Again, in the 2G case, the court said only auction should be done… 

It is all right, when there is so much corruption, then auction seems to be the only viable option. In the auction system, it is to be seen whether it (auction) is for everything, and then, how will the poor cope up with it in front of the moneybags…

Don’t you think that instead of directing for an auction, in this case where a national resource is involved, the court could have left the decision to the government? 

Yes, I too feel it should have been a little flexible. Suppose you want to part with government resources to develop weaker sections of the people, the minorities etc, there you can’t impose this system, this won’t work. Suppose you have to give houses to the poor, you can’t auction them.

In the 2G case, one of the defences was that this has made mobile telephony cheaper for the masses…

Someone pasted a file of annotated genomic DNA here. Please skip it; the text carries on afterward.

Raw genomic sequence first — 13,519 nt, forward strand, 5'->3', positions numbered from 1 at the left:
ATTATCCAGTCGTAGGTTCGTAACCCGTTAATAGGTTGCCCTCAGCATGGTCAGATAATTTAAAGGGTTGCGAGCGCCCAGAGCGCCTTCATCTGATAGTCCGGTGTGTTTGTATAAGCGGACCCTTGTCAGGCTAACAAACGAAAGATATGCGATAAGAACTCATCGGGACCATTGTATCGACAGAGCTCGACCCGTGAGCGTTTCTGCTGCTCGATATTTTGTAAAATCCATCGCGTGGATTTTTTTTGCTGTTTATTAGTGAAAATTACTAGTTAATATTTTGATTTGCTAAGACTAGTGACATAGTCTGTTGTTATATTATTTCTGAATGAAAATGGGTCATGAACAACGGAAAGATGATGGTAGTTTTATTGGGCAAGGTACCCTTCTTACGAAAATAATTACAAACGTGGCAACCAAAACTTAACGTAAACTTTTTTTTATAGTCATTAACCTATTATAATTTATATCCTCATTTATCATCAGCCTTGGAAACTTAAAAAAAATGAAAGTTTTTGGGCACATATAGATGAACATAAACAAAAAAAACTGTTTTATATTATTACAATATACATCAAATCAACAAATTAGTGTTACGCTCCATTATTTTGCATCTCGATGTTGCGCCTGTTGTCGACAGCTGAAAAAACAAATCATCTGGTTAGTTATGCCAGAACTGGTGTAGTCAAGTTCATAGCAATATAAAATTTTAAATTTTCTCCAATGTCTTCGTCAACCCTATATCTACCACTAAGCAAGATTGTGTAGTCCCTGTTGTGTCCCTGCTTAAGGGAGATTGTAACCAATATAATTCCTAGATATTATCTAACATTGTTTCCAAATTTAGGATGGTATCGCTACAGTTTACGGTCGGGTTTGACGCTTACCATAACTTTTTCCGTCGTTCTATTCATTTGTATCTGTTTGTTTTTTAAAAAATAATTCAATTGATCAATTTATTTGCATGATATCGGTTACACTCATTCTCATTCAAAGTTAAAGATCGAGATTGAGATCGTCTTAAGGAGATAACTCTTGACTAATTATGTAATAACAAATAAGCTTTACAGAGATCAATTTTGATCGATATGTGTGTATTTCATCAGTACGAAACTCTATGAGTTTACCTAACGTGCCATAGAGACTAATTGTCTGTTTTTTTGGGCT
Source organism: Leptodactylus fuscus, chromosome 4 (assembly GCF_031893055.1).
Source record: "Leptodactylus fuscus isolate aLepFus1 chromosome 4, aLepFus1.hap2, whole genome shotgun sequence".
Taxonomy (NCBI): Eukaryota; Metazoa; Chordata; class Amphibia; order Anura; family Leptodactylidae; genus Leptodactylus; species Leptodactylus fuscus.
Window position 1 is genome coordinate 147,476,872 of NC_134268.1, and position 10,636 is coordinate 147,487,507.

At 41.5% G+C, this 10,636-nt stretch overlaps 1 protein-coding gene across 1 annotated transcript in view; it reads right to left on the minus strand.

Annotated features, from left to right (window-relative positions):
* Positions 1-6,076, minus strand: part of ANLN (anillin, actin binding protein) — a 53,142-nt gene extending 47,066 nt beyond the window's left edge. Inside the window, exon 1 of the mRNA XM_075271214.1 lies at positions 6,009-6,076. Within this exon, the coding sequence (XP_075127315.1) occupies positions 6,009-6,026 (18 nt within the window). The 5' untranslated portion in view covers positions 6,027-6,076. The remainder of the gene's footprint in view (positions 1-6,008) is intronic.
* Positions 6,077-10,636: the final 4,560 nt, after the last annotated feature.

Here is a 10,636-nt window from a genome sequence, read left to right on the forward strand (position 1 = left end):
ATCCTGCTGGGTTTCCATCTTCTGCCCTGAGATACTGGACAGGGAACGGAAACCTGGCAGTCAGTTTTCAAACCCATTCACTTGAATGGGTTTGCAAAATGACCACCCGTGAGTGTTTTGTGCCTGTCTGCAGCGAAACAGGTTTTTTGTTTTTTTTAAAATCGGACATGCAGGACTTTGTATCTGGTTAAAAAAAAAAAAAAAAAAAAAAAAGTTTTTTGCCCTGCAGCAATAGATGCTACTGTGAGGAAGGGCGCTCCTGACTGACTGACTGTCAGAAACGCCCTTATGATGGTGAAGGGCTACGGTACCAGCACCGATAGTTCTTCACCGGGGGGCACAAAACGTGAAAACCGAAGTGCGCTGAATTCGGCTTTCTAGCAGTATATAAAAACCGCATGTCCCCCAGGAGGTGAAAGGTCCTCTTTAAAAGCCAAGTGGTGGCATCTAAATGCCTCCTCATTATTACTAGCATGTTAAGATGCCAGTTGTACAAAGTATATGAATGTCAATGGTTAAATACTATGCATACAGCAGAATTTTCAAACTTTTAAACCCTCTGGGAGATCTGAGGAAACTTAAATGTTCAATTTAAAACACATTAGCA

There, you see, the corruption is so apparent. Some hundreds of crores have been transferred in the accounts. Had all this not happened, then I think the court would have been lenient. The court, perhaps, took all that into consideration. And it is not final, it can be reviewed sometime later.

You think it should be reviewed? 

I wouldn’t say it should be. A case can be reviewed on the basis of the circumstances prevailing in that particular period of time.

There is a larger belief that the powerful get away easily even in the judicial system. However, we saw in recent cases that many powerful people were kept in pre-trial detention for a long period. Do you agree that the courts got influenced by public pressure?

(Laughs) You must never say that. I think they act on the content of law rather than public pressure. I never got swayed by public pressure. You have to give justice based on the law.

Do you think they should have got bail? 

Yes, because, normally, in economic offences people get bail. But, as I told you, the reflection of society can be seen on the courts as well. There was a wave against corruption, this scam, that scam, and then, as you said, the feeling that the powerful get away easily. Sometimes the powerful don’t get bail, like in this case. All these contradictions are there. These are all opinions of society. The best way is to act according to the law.

Do you feel that many of the judgements are politically coloured?